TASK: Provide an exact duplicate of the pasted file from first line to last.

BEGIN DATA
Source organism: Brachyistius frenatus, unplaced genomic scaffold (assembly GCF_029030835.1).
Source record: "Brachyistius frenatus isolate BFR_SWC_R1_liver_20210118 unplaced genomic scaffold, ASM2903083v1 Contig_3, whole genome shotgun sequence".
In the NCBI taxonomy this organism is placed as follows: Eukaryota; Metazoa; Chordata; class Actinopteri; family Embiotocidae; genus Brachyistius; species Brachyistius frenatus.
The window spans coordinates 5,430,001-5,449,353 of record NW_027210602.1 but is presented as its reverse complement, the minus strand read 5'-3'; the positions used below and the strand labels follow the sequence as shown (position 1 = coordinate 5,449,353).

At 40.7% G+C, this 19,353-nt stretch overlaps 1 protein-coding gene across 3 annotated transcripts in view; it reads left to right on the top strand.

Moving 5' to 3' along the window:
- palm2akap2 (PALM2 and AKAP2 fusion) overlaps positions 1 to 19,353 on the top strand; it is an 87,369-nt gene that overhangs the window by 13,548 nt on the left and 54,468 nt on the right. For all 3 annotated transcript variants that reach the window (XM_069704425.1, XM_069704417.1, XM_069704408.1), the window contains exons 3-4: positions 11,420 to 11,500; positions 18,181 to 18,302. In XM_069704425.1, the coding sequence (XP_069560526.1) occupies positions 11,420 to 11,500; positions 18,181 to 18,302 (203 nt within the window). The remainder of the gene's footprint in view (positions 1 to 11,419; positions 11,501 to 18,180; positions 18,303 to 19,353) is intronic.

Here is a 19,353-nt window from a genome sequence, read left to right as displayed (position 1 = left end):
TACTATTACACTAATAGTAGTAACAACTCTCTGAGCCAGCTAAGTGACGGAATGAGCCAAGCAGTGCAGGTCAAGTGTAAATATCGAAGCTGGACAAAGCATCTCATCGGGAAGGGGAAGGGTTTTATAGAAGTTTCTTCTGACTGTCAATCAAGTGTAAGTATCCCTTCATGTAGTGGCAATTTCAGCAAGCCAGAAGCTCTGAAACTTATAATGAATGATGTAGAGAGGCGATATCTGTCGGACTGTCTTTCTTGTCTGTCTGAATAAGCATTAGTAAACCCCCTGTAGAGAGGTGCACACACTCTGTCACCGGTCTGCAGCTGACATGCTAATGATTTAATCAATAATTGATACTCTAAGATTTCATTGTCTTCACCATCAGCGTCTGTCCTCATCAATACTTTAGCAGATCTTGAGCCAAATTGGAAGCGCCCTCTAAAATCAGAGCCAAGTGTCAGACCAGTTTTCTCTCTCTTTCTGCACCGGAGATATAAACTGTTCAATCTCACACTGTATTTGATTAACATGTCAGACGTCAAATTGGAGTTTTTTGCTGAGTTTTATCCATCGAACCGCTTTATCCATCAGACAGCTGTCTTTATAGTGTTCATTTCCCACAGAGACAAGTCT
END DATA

Source organism: Brachyistius frenatus, unplaced genomic scaffold (assembly GCF_029030835.1).
Source record: "Brachyistius frenatus isolate BFR_SWC_R1_liver_20210118 unplaced genomic scaffold, ASM2903083v1 Contig_3, whole genome shotgun sequence".
In the NCBI taxonomy this organism is placed as follows: Eukaryota; Metazoa; Chordata; class Actinopteri; family Embiotocidae; genus Brachyistius; species Brachyistius frenatus.
The window spans coordinates 5,430,001-5,449,353 of record NW_027210602.1 but is presented as its reverse complement, the minus strand read 5'-3'; the positions used below and the strand labels follow the sequence as shown (position 1 = coordinate 5,449,353).

At 40.7% G+C, this 19,353-nt stretch overlaps 1 protein-coding gene across 3 annotated transcripts in view; it reads left to right on the top strand.

Moving 5' to 3' along the window:
- palm2akap2 (PALM2 and AKAP2 fusion) overlaps positions 1 to 19,353 on the top strand; it is an 87,369-nt gene that overhangs the window by 13,548 nt on the left and 54,468 nt on the right. For all 3 annotated transcript variants that reach the window (XM_069704425.1, XM_069704417.1, XM_069704408.1), the window contains exons 3-4: positions 11,420 to 11,500; positions 18,181 to 18,302. In XM_069704425.1, the coding sequence (XP_069560526.1) occupies positions 11,420 to 11,500; positions 18,181 to 18,302 (203 nt within the window). The remainder of the gene's footprint in view (positions 1 to 11,419; positions 11,501 to 18,180; positions 18,303 to 19,353) is intronic.

Here is a 19,353-nt window from a genome sequence, read left to right as displayed (position 1 = left end):
TACTATTACACTAATAGTAGTAACAACTCTCTGAGCCAGCTAAGTGACGGAATGAGCCAAGCAGTGCAGGTCAAGTGTAAATATCGAAGCTGGACAAAGCATCTCATCGGGAAGGGGAAGGGTTTTATAGAAGTTTCTTCTGACTGTCAATCAAGTGTAAGTATCCCTTCATGTAGTGGCAATTTCAGCAAGCCAGAAGCTCTGAAACTTATAATGAATGATGTAGAGAGGCGATATCTGTCGGACTGTCTTTCTTGTCTGTCTGAATAAGCATTAGTAAACCCCCTGTAGAGAGGTGCACACACTCTGTCACCGGTCTGCAGCTGACATGCTAATGATTTAATCAATAATTGATACTCTAAGATTTCATTGTCTTCACCATCAGCGTCTGTCCTCATCAATACTTTAGCAGATCTTGAGCCAAATTGGAAGCGCCCTCTAAAATCAGAGCCAAGTGTCAGACCAGTTTTCTCTCTCTTTCTGCACCGGAGATATAAACTGTTCAATCTCACACTGTATTTGATTAACATGTCAGACGTCAAATTGGAGTTTTTTGCTGAGTTTTATCCATCGAACCGCTTTATCCATCAGACAGCTGTCTTTATAGTGTTCATTTCCCACAGAGACAAGTCT